Our society places a huge value on youth and health.
Our marketing, entertainment and media focus on the young demographic and it’s all part of our prosperous and consumer-driven culture.
Unfortunately, many have internalized this marketing to such a degree that we dread the prospect of aging —even though it is an unavoidable part of the journey if we want to live a long life.
Today we have a very large generation of baby boomers emerging as seniors and many are finding the experience of aging doesn’t have to be what we expected.
I recently read an excellent article in the Washington Post highlighting a physician in the U.S. who is trying to change the way we view aging —to emphasize old age as a third phase of life that can be equally rewarding as other stages.
Bill Thomas argues against the institutionalization of the elderly and says our negative perception of aging has become a self-fulfilling prophecy leading to isolation and poor health outcomes.
Research is increasingly finding that these negative attitudes and treatment of the elderly work against well-being and those with these conceptions are more likely to experience dementia.
Thomas has become well known for changing ideas around elder care. He has issues with the way we tend to warehouse the elderly in very institutional nursing homes. Instead, he developed the Eden Project, to humanize these facilities by bringing in animals, plants and life.
Results have been very positive with medication use and early death dropping dramatically.
For the past two years Thomas has been traveling the continent trying to change people’s perspectives. He wants to normalize the idea of aging. His message—old and young are two distinct, but equally valuable times of life.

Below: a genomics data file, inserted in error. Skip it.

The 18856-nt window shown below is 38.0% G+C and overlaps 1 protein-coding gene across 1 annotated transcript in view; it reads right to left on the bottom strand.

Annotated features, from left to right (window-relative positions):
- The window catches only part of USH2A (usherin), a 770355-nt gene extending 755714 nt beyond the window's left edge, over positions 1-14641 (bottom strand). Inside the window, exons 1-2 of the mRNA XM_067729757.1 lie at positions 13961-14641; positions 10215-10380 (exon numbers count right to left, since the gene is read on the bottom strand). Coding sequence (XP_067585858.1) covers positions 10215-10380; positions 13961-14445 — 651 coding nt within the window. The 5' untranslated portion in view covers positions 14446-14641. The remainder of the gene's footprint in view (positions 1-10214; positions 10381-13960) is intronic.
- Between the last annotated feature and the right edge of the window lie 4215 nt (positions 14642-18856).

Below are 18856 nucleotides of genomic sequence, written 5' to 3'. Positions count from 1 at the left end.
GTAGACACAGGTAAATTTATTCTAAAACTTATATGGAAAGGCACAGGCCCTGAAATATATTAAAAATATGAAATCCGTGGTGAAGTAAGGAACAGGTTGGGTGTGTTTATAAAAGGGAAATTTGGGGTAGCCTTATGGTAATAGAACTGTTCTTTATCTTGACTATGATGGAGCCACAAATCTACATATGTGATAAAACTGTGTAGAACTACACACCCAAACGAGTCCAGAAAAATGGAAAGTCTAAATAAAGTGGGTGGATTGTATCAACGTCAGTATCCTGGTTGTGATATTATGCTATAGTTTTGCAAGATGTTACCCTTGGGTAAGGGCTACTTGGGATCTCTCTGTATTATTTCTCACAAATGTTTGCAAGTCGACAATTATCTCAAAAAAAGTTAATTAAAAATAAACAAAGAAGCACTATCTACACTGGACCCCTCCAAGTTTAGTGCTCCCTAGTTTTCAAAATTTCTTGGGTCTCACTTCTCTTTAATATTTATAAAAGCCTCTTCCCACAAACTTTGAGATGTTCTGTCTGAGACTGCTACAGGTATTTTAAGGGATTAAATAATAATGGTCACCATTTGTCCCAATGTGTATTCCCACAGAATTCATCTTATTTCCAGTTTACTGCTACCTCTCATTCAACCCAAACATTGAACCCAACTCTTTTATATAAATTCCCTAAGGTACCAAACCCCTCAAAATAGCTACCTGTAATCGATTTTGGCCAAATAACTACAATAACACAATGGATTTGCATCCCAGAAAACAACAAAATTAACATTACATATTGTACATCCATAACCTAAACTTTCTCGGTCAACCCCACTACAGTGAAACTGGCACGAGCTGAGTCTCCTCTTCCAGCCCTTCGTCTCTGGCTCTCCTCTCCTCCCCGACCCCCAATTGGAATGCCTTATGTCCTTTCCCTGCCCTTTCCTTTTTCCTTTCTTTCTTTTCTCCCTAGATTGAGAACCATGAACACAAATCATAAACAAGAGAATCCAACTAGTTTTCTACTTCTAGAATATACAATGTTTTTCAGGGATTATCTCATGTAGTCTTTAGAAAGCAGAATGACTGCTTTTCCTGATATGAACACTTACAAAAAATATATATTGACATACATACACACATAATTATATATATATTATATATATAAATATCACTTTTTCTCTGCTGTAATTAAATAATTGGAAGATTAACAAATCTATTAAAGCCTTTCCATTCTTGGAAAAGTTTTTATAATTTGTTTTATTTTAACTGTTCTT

He focuses on the different strengths of the old and young. Young brains are literal and mathematical, older brains are better at making associations.
Thomas says aging gracefully does require us to be flexible—as we age our strengths and physical capabilities do change but if we can adjust as we go through each part of the journey, we could change our attitudes about aging in general.
In some cultures of course, the elderly are valued for their wisdom and experience.
Communities and families are set up more for intergenerational mingling with elders often staying in a family setting where everyone can contribute to a household according to their strengths and capabilities. Here in the West, we tend to be much more individualistic in focus with the nuclear family typically living independently.
In modern days our families have also spread much farther afield making it difficult for generations to practically work and live together.
While we may not change the very fabric of how our culture operates, we could create a much richer environment for young and old if we placed value on all stages of life and worked to improve attitudes for individuals themselves and society at large.